Make new friends (but keep the old).

I was in Girl Scouts for several years growing up. Being the caramel-skinned, curly-haired, chubby-cheeked, bespectacled nerd with braces that I was, I barely tolerated all the activities except summer horse camps and the songs. I couldn’t tell you the name of a single girl in any of my troops, but I can still remember those horses’ names and the songs. We used to sing this one in a round:

“Make new friends

But keep the old

One is silver

And the other’s gold.”

Simple? Yes.

Profound? Twenty or so years later, yes.

I started humming this song while I was cleaning up the various trappings around my office from the past year. It is a habit of mine to cherish cards and letters for a year and then to let them go to make room for new words and new thoughts. Last year was something of an emotional bloodletting for me in the new friend department. It was hard. It was hurtful.

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But the old friends saw me through. Like G, who has sent me fresh flowers on my birthday for years. Without expectation, reservation, or hesitation. She knows my favorite gift in the world and she obliges.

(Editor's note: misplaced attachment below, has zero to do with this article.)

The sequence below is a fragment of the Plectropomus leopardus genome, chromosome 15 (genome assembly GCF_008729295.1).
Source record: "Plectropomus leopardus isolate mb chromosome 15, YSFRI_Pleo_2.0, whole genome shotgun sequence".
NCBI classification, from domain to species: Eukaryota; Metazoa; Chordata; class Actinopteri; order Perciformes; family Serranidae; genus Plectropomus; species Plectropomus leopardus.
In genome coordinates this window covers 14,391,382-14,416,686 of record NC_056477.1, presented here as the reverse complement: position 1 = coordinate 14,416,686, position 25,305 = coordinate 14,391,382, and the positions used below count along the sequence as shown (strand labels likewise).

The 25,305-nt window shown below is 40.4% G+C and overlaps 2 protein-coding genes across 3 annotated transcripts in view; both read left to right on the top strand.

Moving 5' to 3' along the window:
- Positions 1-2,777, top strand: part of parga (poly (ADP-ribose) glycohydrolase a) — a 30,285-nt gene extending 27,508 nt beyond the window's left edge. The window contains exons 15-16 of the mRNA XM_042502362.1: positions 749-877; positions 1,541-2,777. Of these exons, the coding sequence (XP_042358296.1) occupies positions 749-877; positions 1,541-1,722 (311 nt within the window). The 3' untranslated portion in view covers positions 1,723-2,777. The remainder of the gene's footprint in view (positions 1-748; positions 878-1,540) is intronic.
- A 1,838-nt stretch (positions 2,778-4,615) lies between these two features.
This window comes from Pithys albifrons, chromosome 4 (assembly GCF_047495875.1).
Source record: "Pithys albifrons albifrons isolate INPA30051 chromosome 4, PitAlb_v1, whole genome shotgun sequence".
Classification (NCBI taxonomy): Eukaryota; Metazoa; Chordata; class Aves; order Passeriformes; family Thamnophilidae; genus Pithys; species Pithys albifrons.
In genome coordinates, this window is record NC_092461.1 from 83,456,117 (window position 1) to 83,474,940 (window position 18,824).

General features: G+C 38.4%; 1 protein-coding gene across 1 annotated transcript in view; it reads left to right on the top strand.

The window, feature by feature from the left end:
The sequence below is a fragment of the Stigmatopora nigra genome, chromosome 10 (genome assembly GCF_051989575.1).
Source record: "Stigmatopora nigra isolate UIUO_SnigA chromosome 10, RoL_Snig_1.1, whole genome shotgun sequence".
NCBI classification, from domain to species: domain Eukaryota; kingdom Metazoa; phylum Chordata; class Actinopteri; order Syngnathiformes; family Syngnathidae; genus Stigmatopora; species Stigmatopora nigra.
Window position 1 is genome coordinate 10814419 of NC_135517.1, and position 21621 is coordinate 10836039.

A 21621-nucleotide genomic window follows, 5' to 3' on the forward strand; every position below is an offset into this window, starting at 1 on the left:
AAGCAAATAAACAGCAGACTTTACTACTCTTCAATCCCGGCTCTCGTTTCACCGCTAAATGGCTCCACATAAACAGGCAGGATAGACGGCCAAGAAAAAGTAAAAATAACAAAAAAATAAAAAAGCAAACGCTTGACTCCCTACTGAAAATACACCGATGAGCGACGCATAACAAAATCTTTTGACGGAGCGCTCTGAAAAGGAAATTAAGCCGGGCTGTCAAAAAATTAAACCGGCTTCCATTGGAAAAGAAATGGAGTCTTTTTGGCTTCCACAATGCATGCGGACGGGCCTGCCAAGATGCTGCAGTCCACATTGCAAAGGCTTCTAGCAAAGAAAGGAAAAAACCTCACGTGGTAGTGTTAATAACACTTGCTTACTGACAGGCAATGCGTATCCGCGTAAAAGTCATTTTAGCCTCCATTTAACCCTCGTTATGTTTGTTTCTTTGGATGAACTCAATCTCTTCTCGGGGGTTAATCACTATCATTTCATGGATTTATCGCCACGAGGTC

Or take R, for instance. We go way back, back before I knew myself and my God. We’ve sang a lot of songs together and taken a lot of walks and laughed and cried in equal measure. Among the things I took down today were one of her beard compilations (and a bare-chested Mike Rowe) designed to make my soul chuckle with glee.

Then there’s K, who used to be one of my students a long time ago and has turned out to be one of my dearest friends in the world. She likes snail mail like me and even though she is tearing it up in Nashville, she still takes the time to encourage me in my wellness journey like no one else.

And from M and S and T, I have numerous cards and letters letting me in on their lives and giving me truthful words and honest perspectives and love sprinkled throughout the year.

Among them were various gratefulness notes I had written to myself about the sparse, but cherished, moments I had had last year with the people I love. From my love-packed summer trip to my alma mater to an unexpected but welcome evening with two of the best gentlemen I know, I had written just enough to smile again over the memories and be thankful for those bits of shared life.

For the tribe I have cultivated, I am grateful. For the longevity of the intertwined journeys wound so lovingly through the tapestry of my life by the grace of God, I am even more so. Solid gold.

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